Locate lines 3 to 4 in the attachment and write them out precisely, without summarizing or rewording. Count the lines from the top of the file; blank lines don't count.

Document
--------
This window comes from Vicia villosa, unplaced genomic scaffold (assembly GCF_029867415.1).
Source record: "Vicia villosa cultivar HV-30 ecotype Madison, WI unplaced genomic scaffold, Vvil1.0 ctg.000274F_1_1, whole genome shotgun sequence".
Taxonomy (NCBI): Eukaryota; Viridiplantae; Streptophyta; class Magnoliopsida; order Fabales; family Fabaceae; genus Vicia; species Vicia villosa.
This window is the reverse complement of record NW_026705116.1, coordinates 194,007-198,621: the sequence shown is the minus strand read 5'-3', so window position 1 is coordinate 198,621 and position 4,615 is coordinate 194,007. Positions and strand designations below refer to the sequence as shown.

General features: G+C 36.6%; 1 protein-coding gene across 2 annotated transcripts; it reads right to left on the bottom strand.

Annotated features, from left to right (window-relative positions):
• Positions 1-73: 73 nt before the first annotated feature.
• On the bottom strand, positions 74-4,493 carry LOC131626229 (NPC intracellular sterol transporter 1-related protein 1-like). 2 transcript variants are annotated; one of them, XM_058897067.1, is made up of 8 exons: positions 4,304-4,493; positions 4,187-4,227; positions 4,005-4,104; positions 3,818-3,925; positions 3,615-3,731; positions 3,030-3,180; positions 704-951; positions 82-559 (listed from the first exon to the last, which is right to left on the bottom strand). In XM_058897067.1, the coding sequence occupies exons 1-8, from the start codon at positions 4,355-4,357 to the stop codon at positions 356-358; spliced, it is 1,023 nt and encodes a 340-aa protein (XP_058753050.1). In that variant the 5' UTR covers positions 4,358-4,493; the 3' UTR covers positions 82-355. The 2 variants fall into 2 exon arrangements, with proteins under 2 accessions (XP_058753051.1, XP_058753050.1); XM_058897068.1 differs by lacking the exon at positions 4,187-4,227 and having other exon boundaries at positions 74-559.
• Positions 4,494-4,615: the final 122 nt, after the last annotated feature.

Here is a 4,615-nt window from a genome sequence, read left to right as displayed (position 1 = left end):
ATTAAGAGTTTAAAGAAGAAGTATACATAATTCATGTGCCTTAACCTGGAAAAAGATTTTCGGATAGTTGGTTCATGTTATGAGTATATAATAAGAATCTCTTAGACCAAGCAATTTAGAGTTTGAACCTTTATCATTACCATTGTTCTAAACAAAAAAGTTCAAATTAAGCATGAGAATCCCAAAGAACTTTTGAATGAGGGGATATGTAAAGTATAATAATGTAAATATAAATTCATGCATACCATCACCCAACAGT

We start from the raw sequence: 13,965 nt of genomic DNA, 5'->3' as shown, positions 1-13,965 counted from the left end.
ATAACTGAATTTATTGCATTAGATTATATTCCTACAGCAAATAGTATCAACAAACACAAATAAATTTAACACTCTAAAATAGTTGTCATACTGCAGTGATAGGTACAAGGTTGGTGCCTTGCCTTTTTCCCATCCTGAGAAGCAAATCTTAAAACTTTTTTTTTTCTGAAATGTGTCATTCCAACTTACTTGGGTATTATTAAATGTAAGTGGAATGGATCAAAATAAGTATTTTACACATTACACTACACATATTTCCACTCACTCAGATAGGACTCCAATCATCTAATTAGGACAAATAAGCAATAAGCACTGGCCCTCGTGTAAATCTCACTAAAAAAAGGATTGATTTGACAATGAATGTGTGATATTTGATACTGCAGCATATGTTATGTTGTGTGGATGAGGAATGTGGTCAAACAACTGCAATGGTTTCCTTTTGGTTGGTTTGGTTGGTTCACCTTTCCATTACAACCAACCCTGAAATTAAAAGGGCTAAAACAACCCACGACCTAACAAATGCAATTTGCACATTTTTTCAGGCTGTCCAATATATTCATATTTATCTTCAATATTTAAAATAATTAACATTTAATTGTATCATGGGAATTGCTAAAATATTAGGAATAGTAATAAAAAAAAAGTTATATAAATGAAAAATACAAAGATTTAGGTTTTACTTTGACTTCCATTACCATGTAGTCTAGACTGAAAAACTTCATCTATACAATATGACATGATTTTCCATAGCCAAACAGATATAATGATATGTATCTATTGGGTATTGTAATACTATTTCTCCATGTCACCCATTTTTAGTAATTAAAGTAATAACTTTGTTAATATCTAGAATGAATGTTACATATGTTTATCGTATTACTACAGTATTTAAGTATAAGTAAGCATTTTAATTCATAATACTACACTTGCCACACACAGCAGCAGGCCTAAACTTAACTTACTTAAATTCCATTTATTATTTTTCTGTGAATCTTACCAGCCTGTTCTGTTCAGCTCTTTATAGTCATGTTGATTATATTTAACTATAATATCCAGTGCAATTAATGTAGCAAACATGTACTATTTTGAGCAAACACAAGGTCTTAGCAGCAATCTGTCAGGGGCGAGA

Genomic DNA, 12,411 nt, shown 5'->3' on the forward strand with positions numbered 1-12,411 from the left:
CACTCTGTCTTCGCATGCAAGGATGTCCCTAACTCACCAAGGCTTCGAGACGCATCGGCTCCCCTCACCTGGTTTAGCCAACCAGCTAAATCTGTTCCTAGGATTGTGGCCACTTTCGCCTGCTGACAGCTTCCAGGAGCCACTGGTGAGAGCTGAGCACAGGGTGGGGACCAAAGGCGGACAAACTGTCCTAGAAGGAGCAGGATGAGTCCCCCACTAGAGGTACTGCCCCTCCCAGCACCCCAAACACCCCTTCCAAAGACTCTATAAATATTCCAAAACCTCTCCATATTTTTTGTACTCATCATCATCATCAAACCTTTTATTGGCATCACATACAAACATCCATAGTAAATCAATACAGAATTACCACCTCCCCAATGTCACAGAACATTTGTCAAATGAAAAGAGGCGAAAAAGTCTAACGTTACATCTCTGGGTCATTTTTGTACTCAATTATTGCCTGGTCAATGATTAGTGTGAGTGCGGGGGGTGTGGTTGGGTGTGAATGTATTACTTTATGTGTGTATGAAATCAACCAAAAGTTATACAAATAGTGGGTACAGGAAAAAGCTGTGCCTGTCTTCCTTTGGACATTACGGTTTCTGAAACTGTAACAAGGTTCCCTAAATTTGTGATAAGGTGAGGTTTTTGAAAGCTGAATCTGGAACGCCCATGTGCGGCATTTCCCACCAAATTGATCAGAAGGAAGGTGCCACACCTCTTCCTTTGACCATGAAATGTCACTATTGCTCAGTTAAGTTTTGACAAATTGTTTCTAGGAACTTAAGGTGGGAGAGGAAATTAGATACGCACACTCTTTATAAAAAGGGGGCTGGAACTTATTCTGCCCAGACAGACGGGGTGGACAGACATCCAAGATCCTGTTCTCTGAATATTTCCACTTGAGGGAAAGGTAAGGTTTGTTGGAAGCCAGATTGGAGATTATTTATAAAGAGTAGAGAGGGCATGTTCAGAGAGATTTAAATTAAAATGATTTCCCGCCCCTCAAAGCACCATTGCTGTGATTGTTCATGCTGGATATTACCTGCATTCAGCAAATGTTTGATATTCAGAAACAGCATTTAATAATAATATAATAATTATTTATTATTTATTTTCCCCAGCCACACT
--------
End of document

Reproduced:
Taxonomy (NCBI): Eukaryota; Viridiplantae; Streptophyta; class Magnoliopsida; order Fabales; family Fabaceae; genus Vicia; species Vicia villosa.
This window is the reverse complement of record NW_026705116.1, coordinates 194,007-198,621: the sequence shown is the minus strand read 5'-3', so window position 1 is coordinate 198,621 and position 4,615 is coordinate 194,007. Positions and strand designations below refer to the sequence as shown.